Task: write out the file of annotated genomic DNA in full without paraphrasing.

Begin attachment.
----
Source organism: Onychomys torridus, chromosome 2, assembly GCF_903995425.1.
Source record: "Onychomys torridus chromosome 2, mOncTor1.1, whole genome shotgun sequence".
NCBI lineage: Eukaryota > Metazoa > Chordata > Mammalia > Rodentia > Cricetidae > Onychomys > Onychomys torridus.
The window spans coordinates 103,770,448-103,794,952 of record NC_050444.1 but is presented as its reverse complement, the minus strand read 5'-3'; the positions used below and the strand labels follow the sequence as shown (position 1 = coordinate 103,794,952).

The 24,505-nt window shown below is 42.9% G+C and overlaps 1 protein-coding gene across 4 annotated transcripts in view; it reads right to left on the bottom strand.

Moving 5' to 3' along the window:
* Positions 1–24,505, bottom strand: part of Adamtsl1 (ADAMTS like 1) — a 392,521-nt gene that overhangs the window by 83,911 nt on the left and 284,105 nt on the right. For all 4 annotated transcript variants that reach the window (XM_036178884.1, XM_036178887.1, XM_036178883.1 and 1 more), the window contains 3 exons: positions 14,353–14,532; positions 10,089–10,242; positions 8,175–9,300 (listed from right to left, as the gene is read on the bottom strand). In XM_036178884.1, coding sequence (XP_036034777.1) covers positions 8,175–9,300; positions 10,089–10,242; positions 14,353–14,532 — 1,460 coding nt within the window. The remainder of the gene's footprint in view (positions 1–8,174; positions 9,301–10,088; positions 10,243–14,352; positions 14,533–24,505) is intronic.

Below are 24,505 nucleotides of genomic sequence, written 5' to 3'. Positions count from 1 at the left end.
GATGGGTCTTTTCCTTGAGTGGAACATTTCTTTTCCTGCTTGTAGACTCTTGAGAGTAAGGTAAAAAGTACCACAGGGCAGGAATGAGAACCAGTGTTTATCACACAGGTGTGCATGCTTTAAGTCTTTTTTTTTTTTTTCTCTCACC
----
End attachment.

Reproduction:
Source organism: Onychomys torridus, chromosome 2, assembly GCF_903995425.1.
Source record: "Onychomys torridus chromosome 2, mOncTor1.1, whole genome shotgun sequence".
NCBI lineage: Eukaryota > Metazoa > Chordata > Mammalia > Rodentia > Cricetidae > Onychomys > Onychomys torridus.
The window spans coordinates 103,770,448-103,794,952 of record NC_050444.1 but is presented as its reverse complement, the minus strand read 5'-3'; the positions used below and the strand labels follow the sequence as shown (position 1 = coordinate 103,794,952).

The 24,505-nt window shown below is 42.9% G+C and overlaps 1 protein-coding gene across 4 annotated transcripts in view; it reads right to left on the bottom strand.

Moving 5' to 3' along the window:
* Positions 1–24,505, bottom strand: part of Adamtsl1 (ADAMTS like 1) — a 392,521-nt gene that overhangs the window by 83,911 nt on the left and 284,105 nt on the right. For all 4 annotated transcript variants that reach the window (XM_036178884.1, XM_036178887.1, XM_036178883.1 and 1 more), the window contains 3 exons: positions 14,353–14,532; positions 10,089–10,242; positions 8,175–9,300 (listed from right to left, as the gene is read on the bottom strand). In XM_036178884.1, coding sequence (XP_036034777.1) covers positions 8,175–9,300; positions 10,089–10,242; positions 14,353–14,532 — 1,460 coding nt within the window. The remainder of the gene's footprint in view (positions 1–8,174; positions 9,301–10,088; positions 10,243–14,352; positions 14,533–24,505) is intronic.

Below are 24,505 nucleotides of genomic sequence, written 5' to 3'. Positions count from 1 at the left end.
GATGGGTCTTTTCCTTGAGTGGAACATTTCTTTTCCTGCTTGTAGACTCTTGAGAGTAAGGTAAAAAGTACCACAGGGCAGGAATGAGAACCAGTGTTTATCACACAGGTGTGCATGCTTTAAGTCTTTTTTTTTTTTTTCTCTCACC